“Yo,” a voice came from the door. “Found this enchanting aspirant wandering around outside. Says she’s your date for tonight?”

Lin turned to find Athren escorting Pensey into her room, a wry smile on his face. Pensey’s cheeks glowed and her posture was starched straight. She wore a sort of deer in the headlights smile. Finally, she gave Lin a little wordless wave at waist height—a silly greeting that had worked its way into the private language of their friendship.

Lin raced across her room to hug her. Pensey yelped and laughed as she returned her embrace.

“We saw each other yesterday!” Pensey protested.

“Yeah. You know how bored I’ve been since?” Lin asked.

“Ouch!” Athren said, wounded. “I show you my finest holiday films, and this is the thanks I get! Guess I’ll leave you two to your girl stuff.”

“No! Wait, Athren, I didn’t mean it like that. Besides, you haven’t met Pensey.”

“I literally met her at the front gate,” he said, winking and sticking his tongue out.

“Ugh. You don’t know her though. She deserves more than a walk upstairs!”

“I can tell. But mom wants me to help set up for tonight.”

“Now there are two reasons for you to stay up here.”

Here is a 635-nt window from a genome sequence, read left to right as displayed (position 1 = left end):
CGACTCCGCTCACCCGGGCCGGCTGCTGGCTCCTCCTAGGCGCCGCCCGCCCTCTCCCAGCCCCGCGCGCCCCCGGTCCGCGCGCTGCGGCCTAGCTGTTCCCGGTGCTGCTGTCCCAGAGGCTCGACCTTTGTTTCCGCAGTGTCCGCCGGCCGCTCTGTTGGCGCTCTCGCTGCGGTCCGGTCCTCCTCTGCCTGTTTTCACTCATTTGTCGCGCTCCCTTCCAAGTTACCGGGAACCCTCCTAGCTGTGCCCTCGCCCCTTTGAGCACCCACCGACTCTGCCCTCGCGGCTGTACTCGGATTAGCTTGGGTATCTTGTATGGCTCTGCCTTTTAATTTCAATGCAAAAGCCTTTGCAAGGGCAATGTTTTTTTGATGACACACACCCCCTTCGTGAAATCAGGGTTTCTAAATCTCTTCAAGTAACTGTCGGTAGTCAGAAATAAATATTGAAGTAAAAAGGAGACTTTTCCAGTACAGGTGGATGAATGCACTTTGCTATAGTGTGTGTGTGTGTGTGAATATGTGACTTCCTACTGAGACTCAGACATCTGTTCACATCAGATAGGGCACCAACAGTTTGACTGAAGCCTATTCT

Athren grabbed his chin and seriously considered it. Pensey looked back and forth throughout their exchange, and waved her arms fecklessly, emanating apologies for reasons Lin couldn’t fathom.

“I guess I wouldn’t mind having an excuse to disappear for a few minutes,” Athren said. “If you don’t object, Pensey?”

“Nope!” she practically yelped.

Athren chuckled, charmed.

“Relax. Mom’s really the only one who bites aside from Lin.”

“Hey!” Lin snapped and Pensey laughed.

“So, I assume Lin’s told you all about our holiday dog and pony show. What are your family’s plans?” Athren asked, leaning against Lin’s dresser.

“Uh, we’re pretty traditional, I guess?” Pensey was practically stammering.

Lin had never seen her so nervous. Or so red in the cheeks…Oh. Oh! Athren was very handsome. He had their father’s masculine jawline, high cheekbones, and generally strong and muscular build, but the severity of his appearance was tempered by their mother’s slender features. He was also seven years their senior, but looked younger, especially with his hair shorter than usual. Lin understood all that objectively, but had not considered how it might affect her romance-obsessed, boy-crazy best friend.